The facts outlined by the public prosecutor in this case, do not show the court that there was any breaking into the said motor vehicle. Therefore it was not proper to find the accused guilty as charged without any prove that they did break into that motor vehicle. S.V. RUDMAN 1989 (3) SA 368 at 385. The facts outlined by the public prosecutor establish that the accused committed a crime of theft. Accordingly the conviction is set aside. The verdict of guilty of Theft is substituted.

Another ground of appeal is that the sentence imposed by the learned magistrate is harsh and induces a sense of shock. The reasons for sentence clearly show that the learned magistrate was not entirely using her discretionary powers. It is spelled out in no uncertain terms that the sentence passed was prescribed by the statute under which the accused were charged and convicted. Having set aside the conviction this court on appeal may interfere with the sentence. Otherwise the sentencing was primarily the matter in the discretion of the trial court. MOREKE LEBITSA AND ANOTHER v REX 1980 (2) LLR.

Having found that the facts outlined by the public prosecutor only disclose the commission of the crime of theft which is less serious than the offence with which the accused were originally charged, they are on appeal entitled to a consideration


of a lesser punishment than the one meted out by the trial court. I shall accordingly reduce the sentence.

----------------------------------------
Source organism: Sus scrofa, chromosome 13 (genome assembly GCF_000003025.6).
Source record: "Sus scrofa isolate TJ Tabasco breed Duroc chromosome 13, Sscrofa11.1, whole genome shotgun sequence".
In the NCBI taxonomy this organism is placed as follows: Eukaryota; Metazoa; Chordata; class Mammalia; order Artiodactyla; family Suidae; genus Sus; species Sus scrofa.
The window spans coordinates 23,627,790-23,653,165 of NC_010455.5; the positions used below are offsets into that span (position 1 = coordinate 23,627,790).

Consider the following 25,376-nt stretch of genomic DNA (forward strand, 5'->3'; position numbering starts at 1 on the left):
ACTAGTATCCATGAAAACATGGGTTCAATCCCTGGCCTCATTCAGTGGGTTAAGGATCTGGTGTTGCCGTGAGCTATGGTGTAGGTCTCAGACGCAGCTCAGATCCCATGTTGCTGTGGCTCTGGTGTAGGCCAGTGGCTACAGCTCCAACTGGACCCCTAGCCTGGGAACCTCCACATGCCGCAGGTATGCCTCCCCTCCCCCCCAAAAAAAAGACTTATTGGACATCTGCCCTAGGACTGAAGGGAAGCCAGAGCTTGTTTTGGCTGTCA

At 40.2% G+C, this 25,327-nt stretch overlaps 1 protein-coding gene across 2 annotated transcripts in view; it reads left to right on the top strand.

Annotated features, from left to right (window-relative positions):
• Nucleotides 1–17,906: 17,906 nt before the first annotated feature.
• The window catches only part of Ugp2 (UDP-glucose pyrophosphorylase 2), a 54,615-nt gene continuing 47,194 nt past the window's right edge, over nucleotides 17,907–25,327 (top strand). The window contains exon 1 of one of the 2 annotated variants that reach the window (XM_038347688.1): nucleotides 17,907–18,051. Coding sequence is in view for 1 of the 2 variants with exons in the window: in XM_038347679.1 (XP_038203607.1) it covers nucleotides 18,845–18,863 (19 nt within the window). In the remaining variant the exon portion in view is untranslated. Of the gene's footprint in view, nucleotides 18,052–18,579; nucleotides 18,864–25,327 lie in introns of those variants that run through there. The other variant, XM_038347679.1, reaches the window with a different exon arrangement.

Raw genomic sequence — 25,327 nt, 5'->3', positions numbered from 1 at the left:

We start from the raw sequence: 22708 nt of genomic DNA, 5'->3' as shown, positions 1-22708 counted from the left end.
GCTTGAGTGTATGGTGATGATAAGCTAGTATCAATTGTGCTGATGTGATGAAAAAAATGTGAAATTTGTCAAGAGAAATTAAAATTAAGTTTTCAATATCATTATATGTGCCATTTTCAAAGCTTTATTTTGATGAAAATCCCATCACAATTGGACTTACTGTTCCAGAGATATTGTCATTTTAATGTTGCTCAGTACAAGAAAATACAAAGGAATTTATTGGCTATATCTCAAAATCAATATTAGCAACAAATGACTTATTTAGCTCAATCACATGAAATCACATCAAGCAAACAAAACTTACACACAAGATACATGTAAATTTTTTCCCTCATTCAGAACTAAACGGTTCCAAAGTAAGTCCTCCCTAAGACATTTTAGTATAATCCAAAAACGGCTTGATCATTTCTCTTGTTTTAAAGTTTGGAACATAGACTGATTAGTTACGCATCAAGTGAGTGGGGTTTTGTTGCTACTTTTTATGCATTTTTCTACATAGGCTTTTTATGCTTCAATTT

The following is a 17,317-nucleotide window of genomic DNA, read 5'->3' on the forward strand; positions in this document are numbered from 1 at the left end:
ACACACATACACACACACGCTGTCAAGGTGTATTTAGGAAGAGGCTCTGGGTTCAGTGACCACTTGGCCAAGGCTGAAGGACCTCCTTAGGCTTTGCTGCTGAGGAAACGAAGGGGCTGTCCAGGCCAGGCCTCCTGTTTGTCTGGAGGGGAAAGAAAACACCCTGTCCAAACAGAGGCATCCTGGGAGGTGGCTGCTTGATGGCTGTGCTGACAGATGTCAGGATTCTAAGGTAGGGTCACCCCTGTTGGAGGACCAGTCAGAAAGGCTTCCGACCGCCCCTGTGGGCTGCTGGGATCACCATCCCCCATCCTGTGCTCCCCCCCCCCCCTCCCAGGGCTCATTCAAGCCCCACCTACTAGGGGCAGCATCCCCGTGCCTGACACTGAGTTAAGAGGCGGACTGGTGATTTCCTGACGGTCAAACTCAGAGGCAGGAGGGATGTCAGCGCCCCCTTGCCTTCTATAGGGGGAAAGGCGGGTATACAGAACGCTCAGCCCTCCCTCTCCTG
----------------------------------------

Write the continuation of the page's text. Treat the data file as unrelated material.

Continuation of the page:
He last ground of appeal is that the accused were not informed of their right to legal representation. SV. RUDMAN 1989 (3) SA 368. There is a duty placed upon the judicial office to inform the accused of his or her right to legal representation. S. V. MAUNATLALA 1982 (1)SA 877. The failure to inform the accused of this right does not per se result in the miscarriage of Justice. There must be clear grounds which show that the accused suffered some prejudice because of the complexity of the offence charged. Further the court must be satisfied that the accused needed special skills to deal with his defence and the lawyer was readily available for that purpose had the accused been accordingly advised of his or her right. Our present case was a simple case. No special skills were needed by the accused in order to defend themselves. The accused could not afford to engage a legal representative at the time. They sought and found one to handle this appeal but out of time because they had no money at the time of their trial. In their circumstances of indigence, wealth of knowledge of their right to legal representation was of little or no use at all. There is no merit in this ground of appeal especially because there is no legal aid in this kingdom to help accused persons charged with such offences.